|As author and humor columnist Dave Barry notes:
|My mom, like my Dad, and millions of other members of the Greatest Generation, had to contend with real adversity: the Great Depression, the Dust Bowl, hunger, poverty, disease, World War II, extremely low-fi 78 rpm records and telephones that – incredible as it sounds today – could not even shoot video.
Your ancestors a few generations removed would view your life today as the realization of some utopia, a golden age.
Of course, America also has an exceptional past.
Fireworks will fill the skies this weekend because our nation’s founding was revolutionary – not in the sense of replacing one set of rulers with another, but in placing political authority in the hands of the people.
Our Declaration of Independence is a timeless statement of inherent rights, the true purposes of government and the limits of political authority.
Our core beliefs are enshrined in the Constitution and Bill of Rights, the longest-serving foundation of liberty in history.
Our nation’s growth and prosperity have been extraordinary. How did our small republican experiment transform and dominate global culture and society?
Geography played a big role. Buffered by two oceans and a rugged frontier, we had plenty of cheap land and vast natural resources. (But then so did countries like Russia and Brazil.)
Entrepreneurs were given free license to innovate and create. Profit was never something to apologize for. Rather it was viewed as proof that the businessman offered customers something more valuable than the money they traded.
Historically, we have opened our arms to tens of millions of immigrants who dreamed of a better life and helped to build this country.
In the process, we developed an astounding capacity for tolerance. Today we live peaceably alongside each other, unperturbed by differences of religion or ethnicity.
I’m not suggesting that other nations don’t have proud histories, unique traditions or beautiful cultures. I’m delighted when I get a chance to visit Sydney or Buenos Aires, not to mention Paris or Rome. There’s a lot to love about day-to-day life in other countries.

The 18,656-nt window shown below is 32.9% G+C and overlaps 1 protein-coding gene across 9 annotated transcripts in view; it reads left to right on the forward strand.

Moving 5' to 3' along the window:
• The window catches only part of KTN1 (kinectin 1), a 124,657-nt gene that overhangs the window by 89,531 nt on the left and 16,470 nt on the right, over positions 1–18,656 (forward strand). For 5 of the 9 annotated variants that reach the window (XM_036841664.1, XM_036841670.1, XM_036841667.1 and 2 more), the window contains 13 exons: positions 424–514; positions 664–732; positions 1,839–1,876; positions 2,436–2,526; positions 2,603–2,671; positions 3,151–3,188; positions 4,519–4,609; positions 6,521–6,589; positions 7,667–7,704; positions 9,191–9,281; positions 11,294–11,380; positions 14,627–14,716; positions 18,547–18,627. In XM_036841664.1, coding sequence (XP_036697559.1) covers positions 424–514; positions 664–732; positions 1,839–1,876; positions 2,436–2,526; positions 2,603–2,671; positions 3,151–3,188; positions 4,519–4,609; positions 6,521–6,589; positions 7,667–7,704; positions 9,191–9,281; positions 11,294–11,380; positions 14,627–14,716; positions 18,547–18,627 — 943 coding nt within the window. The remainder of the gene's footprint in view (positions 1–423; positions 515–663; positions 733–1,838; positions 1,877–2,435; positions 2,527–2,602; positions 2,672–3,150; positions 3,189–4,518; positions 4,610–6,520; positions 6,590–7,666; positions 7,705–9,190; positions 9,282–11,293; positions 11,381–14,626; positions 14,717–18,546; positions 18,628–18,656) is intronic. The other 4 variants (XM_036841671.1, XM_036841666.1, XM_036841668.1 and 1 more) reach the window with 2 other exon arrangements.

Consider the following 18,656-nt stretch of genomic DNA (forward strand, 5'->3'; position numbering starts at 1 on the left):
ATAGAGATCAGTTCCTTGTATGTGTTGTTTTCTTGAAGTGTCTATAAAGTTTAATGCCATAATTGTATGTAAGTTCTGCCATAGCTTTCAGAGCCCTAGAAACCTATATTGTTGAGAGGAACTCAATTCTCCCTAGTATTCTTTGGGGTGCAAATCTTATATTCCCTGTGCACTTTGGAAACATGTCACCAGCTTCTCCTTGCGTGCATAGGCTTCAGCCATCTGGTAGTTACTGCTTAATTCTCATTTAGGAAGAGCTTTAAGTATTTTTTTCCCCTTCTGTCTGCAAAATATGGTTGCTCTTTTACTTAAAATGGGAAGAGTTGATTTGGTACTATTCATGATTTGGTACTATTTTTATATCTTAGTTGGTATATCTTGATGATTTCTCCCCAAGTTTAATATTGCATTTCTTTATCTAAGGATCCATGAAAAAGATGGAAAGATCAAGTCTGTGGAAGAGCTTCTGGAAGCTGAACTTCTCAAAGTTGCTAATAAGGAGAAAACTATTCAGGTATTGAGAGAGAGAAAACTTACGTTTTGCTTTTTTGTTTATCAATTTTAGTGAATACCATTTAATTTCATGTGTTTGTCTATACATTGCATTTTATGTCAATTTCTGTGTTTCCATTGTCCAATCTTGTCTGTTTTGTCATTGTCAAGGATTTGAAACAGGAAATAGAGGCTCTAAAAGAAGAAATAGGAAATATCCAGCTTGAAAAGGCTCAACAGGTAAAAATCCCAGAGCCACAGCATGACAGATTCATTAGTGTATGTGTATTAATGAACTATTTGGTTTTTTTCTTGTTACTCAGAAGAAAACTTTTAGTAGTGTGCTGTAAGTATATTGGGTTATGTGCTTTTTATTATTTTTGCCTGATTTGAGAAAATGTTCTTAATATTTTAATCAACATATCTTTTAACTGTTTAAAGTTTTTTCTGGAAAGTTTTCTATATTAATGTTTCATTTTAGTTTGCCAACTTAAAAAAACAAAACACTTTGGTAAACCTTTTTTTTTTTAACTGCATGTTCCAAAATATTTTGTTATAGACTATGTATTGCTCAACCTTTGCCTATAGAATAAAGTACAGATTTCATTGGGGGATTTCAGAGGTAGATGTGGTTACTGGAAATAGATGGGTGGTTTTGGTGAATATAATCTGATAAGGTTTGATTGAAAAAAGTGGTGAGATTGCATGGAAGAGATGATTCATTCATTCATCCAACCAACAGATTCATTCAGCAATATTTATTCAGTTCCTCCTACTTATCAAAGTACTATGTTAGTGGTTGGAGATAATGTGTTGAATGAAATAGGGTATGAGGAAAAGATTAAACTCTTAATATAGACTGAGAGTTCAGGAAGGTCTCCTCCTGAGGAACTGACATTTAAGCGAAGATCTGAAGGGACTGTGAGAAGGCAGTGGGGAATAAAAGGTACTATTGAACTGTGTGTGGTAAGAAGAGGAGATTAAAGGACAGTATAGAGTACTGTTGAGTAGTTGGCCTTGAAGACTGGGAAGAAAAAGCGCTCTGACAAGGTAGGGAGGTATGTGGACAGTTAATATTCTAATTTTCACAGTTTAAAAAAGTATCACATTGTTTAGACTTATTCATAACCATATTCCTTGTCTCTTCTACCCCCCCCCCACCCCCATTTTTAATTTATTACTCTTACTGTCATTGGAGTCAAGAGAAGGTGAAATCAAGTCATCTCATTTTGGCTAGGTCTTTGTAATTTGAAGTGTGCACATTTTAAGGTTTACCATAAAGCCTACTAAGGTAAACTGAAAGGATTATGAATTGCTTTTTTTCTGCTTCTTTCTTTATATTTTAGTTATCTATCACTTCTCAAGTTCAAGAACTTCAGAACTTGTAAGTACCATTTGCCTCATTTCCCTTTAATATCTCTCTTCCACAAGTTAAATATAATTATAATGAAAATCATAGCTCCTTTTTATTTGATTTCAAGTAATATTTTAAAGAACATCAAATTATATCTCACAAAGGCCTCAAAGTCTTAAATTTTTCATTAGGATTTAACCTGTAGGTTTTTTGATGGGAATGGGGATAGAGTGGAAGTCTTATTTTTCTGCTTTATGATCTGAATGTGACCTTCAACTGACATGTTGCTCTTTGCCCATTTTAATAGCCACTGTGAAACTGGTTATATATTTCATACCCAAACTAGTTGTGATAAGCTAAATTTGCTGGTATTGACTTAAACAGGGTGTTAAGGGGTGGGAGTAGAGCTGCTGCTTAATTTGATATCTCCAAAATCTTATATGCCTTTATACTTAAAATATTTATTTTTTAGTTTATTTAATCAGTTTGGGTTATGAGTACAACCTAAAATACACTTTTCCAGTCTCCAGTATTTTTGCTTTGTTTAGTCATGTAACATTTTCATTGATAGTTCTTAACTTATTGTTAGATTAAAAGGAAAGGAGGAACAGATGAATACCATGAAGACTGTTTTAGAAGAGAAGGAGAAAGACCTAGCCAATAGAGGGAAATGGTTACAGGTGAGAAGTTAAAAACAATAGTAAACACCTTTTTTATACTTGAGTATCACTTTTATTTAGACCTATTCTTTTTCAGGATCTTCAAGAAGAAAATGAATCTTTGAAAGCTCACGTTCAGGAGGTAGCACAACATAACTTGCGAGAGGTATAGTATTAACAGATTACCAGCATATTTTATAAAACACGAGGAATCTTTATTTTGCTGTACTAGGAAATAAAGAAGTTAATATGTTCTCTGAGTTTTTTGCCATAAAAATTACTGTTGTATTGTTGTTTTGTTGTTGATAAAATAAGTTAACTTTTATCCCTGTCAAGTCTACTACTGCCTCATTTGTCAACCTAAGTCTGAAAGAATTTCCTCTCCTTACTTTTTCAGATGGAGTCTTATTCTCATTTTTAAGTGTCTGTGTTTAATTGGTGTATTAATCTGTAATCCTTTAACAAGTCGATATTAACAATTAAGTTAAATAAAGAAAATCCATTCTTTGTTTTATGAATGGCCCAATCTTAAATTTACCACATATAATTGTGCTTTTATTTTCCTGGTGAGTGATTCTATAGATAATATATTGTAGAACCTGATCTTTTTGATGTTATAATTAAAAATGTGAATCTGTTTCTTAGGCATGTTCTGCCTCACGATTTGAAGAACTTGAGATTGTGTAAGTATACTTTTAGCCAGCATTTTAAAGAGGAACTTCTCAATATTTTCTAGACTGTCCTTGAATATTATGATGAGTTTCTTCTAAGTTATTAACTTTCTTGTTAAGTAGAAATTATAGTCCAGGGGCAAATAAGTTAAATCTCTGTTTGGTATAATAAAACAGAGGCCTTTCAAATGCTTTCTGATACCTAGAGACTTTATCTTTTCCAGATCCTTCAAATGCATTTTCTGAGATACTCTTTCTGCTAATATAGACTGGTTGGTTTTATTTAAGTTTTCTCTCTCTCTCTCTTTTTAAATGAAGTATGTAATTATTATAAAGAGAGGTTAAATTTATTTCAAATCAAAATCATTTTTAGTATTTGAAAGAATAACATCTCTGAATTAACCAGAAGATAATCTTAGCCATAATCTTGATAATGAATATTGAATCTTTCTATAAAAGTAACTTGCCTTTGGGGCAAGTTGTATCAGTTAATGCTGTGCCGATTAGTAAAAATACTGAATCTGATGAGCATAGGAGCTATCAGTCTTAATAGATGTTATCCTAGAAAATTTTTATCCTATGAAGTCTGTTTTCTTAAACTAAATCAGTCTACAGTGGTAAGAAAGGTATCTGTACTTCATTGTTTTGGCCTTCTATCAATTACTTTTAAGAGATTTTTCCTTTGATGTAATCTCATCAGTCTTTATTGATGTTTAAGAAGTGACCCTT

But people around the world don’t talk about the French dream or the Chinese dream. Only one nation is universally recognized as the land of opportunity.
That’s because America cultivates, celebrates and rewards the habits that make men and women successful. Anyone with ambition and grit can move up the economic ladder. Everyone has a chance to improve his or her lot, regardless of circumstances.
In an op-ed in The Wall Street Journal, JPMorgan Chase Chairman and CEO Jamie Dimon said:
|America’s future has never been brighter. The U.S. has the best universities, hospitals and businesses on the planet, and our people are the most entrepreneurial and innovative in the world, from the factory floor to the executive suite. We have by far the widest, deepest and most transparent capital markets, and a citizenry with an unparalleled work ethic and “can do” attitude.
American ingenuity, technology and capital markets have created dramatic improvements in communications, transportation, manufacturing, computing, retailing, food production, construction, healthcare, finance, pharmaceuticals, robotics, sensors, artificial intelligence, genetics and dozens of other industries.
We can’t even imagine all the fantastic innovations that lie ahead of us.
The notion that America is an exceptional nation is not, as some would argue, just a crude strain of patriotism.
Our country embodies timeless ideals, an optimistic attitude, and an enthusiastic endorsement of the pursuit of happiness.
If you’re looking for something to celebrate today, try this: Americans are living longer, healthier, safer, richer, freer lives than any people in history.
Yes, we have made missteps along the way and face no shortage of problems and challenges today.
But today you might celebrate who we are, what we’ve done and just how far we’ve come.